USDA warns against planting unsolicited mystery seeds mailed from China. Federal agents “leave Seattle”, “in talks” to depart Portland as well… That and more in National & International News.
USDA warns Americans against planting mystery seeds from China
Have you recently received an unsolicited seed packet in the mail? The USDA is raising the alarm after hundreds of residents in Kentucky, Florida, and North Carolina reported receiving seed packets in the mail which they did not order. Officials warn anyone who receives such a package to report it and not to plant the mystery seeds. The seeds appear to have been mailed from China, and the USDA is working with other federal agencies to investigate the matter.
The purpose behind mailing the seeds is currently unclear. Kentucky’s agricultural commissioner, Ryan Quarles, says, “At this point in time, we don’t have enough information to know if this is a hoax, a prank, an internet scam or an act of agricultural bio-terrorism.” Quarles added that “Unsolicited seeds could be invasive and introduce unknown diseases to local plants, harm livestock or threaten our environment.”
Officials say it’s also possible this is part of a “brushing scam,” in which sellers send unasked for goods to random people and then generate false customer review to boost sales.
Federal agents “leave Seattle,” “in talks” to depart Portland as well
According to Seattle mayor Jenny Durkan, federal agents who arrived in the city last week after attacks on a federal courthouse have departed the city. Durkan tweeted, that the Department of Homeland Security informed her of the withdrawal of Border Patrol Tactical Unit agents after a week of tense standoffs with protesters. Durkan says the presence of the agents further enraged citizens and escalated violence rather than preventing it.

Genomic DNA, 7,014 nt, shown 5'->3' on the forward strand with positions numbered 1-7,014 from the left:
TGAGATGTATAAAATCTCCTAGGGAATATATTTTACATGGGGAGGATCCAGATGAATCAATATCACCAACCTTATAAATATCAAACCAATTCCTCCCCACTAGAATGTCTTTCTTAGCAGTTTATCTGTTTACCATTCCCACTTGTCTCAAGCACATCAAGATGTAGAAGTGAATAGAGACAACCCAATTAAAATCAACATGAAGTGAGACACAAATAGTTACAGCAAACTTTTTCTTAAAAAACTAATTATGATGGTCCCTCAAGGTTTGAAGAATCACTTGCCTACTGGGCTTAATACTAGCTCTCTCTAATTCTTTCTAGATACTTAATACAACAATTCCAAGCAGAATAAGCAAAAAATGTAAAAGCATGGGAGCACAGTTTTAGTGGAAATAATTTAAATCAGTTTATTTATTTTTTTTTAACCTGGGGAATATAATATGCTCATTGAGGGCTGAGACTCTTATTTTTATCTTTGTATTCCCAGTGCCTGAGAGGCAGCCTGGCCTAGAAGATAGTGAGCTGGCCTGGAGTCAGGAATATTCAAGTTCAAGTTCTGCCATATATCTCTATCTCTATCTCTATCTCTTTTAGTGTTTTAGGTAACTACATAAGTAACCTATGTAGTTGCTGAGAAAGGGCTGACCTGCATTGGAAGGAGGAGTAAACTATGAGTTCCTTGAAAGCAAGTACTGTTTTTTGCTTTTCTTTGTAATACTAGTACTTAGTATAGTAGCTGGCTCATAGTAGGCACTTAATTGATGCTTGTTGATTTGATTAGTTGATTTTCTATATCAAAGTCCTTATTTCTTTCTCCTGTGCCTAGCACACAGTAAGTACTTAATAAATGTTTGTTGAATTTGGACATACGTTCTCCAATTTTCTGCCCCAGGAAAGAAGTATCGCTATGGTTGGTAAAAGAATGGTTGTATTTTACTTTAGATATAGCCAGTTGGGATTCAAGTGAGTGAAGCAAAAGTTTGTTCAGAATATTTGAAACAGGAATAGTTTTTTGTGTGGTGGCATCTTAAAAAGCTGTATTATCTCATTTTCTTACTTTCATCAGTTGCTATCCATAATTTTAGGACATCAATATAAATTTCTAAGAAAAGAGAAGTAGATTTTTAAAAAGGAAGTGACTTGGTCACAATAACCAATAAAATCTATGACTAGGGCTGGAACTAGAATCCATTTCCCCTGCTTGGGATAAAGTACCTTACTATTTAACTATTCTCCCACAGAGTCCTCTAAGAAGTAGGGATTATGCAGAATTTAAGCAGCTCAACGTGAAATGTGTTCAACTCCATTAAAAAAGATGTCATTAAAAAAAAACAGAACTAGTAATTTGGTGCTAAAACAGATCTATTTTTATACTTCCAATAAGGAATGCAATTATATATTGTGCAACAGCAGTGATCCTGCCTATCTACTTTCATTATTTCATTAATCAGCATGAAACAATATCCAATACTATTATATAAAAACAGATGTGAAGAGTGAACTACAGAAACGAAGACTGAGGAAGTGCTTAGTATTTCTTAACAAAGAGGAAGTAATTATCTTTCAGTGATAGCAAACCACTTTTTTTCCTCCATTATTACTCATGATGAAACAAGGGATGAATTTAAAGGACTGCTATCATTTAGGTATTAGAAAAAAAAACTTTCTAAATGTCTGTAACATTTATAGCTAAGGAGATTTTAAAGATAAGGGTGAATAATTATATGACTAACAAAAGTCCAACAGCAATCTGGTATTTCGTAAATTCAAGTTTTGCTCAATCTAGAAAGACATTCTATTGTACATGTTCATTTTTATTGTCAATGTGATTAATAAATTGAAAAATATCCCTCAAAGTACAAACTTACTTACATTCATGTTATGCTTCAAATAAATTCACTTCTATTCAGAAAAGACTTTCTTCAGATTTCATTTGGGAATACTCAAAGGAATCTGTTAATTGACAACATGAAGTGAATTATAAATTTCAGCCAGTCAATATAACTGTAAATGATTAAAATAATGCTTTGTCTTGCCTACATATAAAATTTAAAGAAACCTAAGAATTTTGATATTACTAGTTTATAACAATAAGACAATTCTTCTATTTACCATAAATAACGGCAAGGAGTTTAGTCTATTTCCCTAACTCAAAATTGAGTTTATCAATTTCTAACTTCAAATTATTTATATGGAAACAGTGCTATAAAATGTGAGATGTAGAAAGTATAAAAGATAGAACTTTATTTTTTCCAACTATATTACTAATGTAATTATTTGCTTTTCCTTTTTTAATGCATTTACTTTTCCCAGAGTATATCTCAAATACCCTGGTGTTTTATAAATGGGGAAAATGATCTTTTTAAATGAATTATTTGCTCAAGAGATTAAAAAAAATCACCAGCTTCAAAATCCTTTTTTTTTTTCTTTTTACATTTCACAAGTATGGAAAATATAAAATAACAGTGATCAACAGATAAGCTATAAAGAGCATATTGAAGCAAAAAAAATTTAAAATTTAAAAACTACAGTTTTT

Portland, OR, mayor Ted Wheeler has said the same of his city. An anonymous senior White House official has told the AP that the White House is now in talks with Oregon’s governor over possible withdrawal of the agents. The official said the federal agents may depart if the state steps up its own enforcement. There has, as yet, been no official confirmation of these talks from any of the involved parties. It would be a surprising turnaround, as the US Marshals and DHS was recently weighing whether to send 100 more agents to Portland.
Yemen: Saudi-backed coalition heals rift as COVID, cholera rage
For the last five years, a Saudi-backed coalition and UAE proxies have been nominal allies in the fight against Iran-backed Shia Houthi separatists in Yemen. The alliance has always been an uneasy one as each partner pursued their own agendas in the country. Several months ago, the picture was complicated further when a group UAE proxies seized the internationally-recognized capital of Aden. These proxies, who dubbed themselves the Southern Transitional Council (STC), hoped to take advantage of the chaos by creating a breakaway state in southern Yemen.
Today, the STC announced they were giving up their press for self-rule. This will, hopefully, lead to something approaching de-escalation in the region. Both the UAE and Saudi Arabia have signaled willingness to back away from the costly conflict in Yemen. This is, in part, due to the impact of a recent oil glut on their coffers. Additionally, from a military standpoint, the allies find themselves in a stalemate with the Houthis. The human cost of the conflict has been immense. More than 112,000 have died, and over 28 million are suffering from famine. In the meantime, COVID-19 has swept across Yemen unchecked. NGOs in the region also fear the impact of a possible cholera outbreak amid the devastation.
Countries fear second wave of COVID has arrived
In Australia, officials have enacted emergency measures to contain a rise in cases in Victoria and New South Wales. The country’s two largest cities, Sydney and Melbourne, seem to be at the center of the outbreak. Elderly care homes are particularly vulnerable, and officials have dispatched emergency response teams to help combat the crisis.
In Europe, both Spain and Germany are experiencing a significant resurgence in cases. The British government has set a 14-day quarantine for travelers arriving from Spain, while Germany has advised against travel to certain regions of Spain. These moves have outraged the Spanish government, which considers the measures “unjust”. German officials are also concerned about a recent spike in cases at home. The country has recorded more than 3000 new infections in the past week. Officials say Germans have become lax about wearing masks and urged citizens to take greater precautions.
Meanwhile, Hong Kong leader Carrie Lam has warned of a recent spike in COVID cases, which she says could easily get out of control and overwhelm hospitals. The island’s government has enacted new regulations banning gatherings of more than two people. Officials have also tightened health checks for people arriving in the city. The new regulations will be in effect for at least seven days.
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